Obon is the three-day Buddhist holidays in the middle of August.
It is said that the spirits of dead ancestors come back to the family during the period.
People light paper lanterns to guide the spirits.
They also perform Bon dances throughout Japan.
People ask a Buddhist priest to come and read sutra for the ancestors' spirits.
In the past, they didn't eat meat or fish during this period according to the Buddhism teachings. But today these customs seem out of fashion.
Around the obon season, many urban residents return home all at once, so trains and freeways are temporally crowded.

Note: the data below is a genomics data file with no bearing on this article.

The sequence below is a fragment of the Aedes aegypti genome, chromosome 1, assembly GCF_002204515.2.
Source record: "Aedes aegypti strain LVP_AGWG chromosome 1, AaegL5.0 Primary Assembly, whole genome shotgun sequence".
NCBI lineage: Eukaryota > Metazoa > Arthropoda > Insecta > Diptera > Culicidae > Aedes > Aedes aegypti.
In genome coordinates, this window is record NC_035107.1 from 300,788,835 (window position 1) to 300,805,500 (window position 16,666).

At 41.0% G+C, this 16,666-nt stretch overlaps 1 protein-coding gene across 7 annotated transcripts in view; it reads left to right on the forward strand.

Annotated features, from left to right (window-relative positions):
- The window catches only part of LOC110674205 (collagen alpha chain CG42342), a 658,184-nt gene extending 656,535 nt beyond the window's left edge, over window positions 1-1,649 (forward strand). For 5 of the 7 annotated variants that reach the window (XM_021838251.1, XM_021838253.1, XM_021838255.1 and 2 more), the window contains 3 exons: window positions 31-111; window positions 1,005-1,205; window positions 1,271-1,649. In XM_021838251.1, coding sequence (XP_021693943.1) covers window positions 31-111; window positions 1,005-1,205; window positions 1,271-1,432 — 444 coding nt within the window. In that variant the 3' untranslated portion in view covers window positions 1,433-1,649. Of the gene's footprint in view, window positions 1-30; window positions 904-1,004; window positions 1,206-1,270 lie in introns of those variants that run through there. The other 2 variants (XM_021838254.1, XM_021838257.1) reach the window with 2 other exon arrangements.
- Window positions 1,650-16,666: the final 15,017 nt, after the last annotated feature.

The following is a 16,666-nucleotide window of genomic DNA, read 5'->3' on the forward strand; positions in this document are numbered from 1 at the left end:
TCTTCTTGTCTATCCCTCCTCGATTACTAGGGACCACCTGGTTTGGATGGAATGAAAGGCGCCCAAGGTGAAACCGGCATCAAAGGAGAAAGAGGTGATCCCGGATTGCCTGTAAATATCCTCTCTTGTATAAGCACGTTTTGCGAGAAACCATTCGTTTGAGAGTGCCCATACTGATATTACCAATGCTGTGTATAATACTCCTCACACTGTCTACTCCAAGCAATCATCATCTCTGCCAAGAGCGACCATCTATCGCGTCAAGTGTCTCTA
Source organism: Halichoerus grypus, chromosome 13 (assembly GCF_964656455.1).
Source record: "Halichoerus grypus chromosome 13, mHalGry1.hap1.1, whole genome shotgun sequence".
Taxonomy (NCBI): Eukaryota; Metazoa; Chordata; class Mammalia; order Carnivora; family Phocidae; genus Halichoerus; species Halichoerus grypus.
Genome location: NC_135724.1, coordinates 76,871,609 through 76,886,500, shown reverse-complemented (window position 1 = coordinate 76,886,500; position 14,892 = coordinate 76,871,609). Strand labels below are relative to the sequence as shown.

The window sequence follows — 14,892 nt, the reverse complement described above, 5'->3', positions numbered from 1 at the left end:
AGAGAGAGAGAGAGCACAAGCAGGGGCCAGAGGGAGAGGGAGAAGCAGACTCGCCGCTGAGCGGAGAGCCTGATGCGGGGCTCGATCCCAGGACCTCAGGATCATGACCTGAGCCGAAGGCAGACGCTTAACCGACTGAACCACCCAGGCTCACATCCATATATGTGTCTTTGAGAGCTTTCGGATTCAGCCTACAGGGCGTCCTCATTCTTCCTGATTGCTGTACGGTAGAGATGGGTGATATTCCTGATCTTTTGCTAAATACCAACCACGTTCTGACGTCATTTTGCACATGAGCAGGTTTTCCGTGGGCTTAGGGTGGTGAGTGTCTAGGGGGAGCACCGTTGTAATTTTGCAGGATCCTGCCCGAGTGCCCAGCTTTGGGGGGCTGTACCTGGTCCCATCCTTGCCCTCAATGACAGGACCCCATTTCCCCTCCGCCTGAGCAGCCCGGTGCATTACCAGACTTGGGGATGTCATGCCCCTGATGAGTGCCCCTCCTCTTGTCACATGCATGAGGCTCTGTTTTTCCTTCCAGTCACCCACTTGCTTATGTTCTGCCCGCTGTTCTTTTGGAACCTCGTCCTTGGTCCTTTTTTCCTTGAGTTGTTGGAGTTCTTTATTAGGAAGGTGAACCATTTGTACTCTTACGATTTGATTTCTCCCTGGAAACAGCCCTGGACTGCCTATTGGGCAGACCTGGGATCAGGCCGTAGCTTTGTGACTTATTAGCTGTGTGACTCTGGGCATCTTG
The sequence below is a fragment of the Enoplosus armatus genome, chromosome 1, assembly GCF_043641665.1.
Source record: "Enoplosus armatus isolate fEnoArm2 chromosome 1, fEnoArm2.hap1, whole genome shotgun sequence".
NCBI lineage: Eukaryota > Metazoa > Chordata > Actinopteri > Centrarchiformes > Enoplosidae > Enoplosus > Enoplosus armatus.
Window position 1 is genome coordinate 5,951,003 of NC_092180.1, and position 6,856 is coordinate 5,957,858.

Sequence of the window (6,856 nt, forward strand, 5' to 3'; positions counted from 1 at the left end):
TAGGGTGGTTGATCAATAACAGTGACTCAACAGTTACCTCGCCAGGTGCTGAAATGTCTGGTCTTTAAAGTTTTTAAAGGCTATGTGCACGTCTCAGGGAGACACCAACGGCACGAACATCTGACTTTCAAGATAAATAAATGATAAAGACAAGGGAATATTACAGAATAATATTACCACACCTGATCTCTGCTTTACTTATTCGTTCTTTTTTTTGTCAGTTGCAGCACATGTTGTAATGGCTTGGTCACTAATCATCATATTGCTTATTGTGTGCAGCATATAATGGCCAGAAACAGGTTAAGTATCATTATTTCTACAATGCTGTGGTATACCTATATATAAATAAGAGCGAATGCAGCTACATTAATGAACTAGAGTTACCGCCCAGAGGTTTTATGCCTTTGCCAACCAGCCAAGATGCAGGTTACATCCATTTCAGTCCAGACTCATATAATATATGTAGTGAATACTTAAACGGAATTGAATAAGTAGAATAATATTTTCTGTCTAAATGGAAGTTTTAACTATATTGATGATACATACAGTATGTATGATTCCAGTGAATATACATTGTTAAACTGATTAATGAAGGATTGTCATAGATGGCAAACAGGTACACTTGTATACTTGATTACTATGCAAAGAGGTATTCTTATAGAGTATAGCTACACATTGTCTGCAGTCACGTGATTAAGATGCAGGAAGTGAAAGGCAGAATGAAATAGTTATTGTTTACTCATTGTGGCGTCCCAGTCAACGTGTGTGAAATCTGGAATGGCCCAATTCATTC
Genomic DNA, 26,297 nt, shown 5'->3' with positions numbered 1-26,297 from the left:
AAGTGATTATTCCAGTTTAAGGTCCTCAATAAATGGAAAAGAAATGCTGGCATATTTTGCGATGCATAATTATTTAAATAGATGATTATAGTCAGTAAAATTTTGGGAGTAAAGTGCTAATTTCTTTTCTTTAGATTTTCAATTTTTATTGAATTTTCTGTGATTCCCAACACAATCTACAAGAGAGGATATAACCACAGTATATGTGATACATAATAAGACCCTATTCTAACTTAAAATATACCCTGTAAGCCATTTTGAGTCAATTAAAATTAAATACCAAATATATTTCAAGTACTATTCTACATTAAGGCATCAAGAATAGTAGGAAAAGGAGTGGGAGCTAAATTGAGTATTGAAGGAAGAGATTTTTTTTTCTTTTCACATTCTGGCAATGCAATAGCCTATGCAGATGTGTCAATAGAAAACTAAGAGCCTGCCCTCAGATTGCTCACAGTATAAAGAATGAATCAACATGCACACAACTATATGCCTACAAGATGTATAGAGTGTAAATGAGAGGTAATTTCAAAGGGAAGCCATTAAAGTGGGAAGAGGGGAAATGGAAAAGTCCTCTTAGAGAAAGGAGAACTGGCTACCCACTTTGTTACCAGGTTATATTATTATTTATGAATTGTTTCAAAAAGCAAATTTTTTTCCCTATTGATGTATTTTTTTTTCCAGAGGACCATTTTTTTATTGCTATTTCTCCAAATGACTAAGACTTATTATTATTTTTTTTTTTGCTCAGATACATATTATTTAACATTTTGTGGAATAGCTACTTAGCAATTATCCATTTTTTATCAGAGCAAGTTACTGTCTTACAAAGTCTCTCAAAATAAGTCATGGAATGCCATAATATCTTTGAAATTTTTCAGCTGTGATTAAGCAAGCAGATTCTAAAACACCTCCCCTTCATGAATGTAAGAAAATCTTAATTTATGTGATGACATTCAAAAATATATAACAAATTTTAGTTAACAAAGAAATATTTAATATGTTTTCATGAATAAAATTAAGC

The old literature shows that the bon ceremony was celebrated around the early 7th century in the reign of the empress Suiko.
Bon is a religious event related to Buddhism. However, other Buddhist countries don't hold these kinds of events.
The Japanese native shinto religion worships ancestors. Therefore, some people believe that ancient people mixed Buddhism with Buddhism to celebrate obon.
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